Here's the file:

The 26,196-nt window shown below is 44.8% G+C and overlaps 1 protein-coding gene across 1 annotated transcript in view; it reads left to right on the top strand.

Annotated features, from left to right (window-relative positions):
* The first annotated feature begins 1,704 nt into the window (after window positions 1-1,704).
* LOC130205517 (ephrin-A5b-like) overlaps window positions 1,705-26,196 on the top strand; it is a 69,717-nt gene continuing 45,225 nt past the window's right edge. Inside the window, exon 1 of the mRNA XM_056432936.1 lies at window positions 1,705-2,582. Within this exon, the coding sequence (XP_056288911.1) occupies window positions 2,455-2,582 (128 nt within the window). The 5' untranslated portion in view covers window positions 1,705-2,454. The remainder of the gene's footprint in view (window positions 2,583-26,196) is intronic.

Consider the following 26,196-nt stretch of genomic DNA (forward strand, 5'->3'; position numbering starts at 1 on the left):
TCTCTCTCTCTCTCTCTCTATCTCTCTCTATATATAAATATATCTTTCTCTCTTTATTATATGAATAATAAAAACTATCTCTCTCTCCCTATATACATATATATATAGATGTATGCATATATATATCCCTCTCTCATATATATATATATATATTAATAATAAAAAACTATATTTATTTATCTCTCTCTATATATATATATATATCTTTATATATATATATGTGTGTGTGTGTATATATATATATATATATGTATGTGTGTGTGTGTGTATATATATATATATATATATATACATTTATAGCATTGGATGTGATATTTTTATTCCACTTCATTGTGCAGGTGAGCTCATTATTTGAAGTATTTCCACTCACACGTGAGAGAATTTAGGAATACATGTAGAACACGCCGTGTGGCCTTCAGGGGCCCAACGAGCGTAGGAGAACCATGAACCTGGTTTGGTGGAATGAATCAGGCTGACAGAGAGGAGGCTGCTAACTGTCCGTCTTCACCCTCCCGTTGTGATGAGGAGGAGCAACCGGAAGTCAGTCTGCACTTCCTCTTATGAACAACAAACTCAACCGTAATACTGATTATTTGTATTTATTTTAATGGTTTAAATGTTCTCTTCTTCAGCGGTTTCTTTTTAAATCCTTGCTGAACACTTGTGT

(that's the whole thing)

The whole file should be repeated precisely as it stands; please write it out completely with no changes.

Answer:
The 26,196-nt window shown below is 44.8% G+C and overlaps 1 protein-coding gene across 1 annotated transcript in view; it reads left to right on the top strand.

Annotated features, from left to right (window-relative positions):
* The first annotated feature begins 1,704 nt into the window (after window positions 1-1,704).
* LOC130205517 (ephrin-A5b-like) overlaps window positions 1,705-26,196 on the top strand; it is a 69,717-nt gene continuing 45,225 nt past the window's right edge. Inside the window, exon 1 of the mRNA XM_056432936.1 lies at window positions 1,705-2,582. Within this exon, the coding sequence (XP_056288911.1) occupies window positions 2,455-2,582 (128 nt within the window). The 5' untranslated portion in view covers window positions 1,705-2,454. The remainder of the gene's footprint in view (window positions 2,583-26,196) is intronic.

Consider the following 26,196-nt stretch of genomic DNA (forward strand, 5'->3'; position numbering starts at 1 on the left):
TCTCTCTCTCTCTCTCTCTATCTCTCTCTATATATAAATATATCTTTCTCTCTTTATTATATGAATAATAAAAACTATCTCTCTCTCCCTATATACATATATATATAGATGTATGCATATATATATCCCTCTCTCATATATATATATATATATTAATAATAAAAAACTATATTTATTTATCTCTCTCTATATATATATATATATCTTTATATATATATATGTGTGTGTGTGTATATATATATATATATATGTATGTGTGTGTGTGTGTATATATATATATATATATATATACATTTATAGCATTGGATGTGATATTTTTATTCCACTTCATTGTGCAGGTGAGCTCATTATTTGAAGTATTTCCACTCACACGTGAGAGAATTTAGGAATACATGTAGAACACGCCGTGTGGCCTTCAGGGGCCCAACGAGCGTAGGAGAACCATGAACCTGGTTTGGTGGAATGAATCAGGCTGACAGAGAGGAGGCTGCTAACTGTCCGTCTTCACCCTCCCGTTGTGATGAGGAGGAGCAACCGGAAGTCAGTCTGCACTTCCTCTTATGAACAACAAACTCAACCGTAATACTGATTATTTGTATTTATTTTAATGGTTTAAATGTTCTCTTCTTCAGCGGTTTCTTTTTAAATCCTTGCTGAACACTTGTGT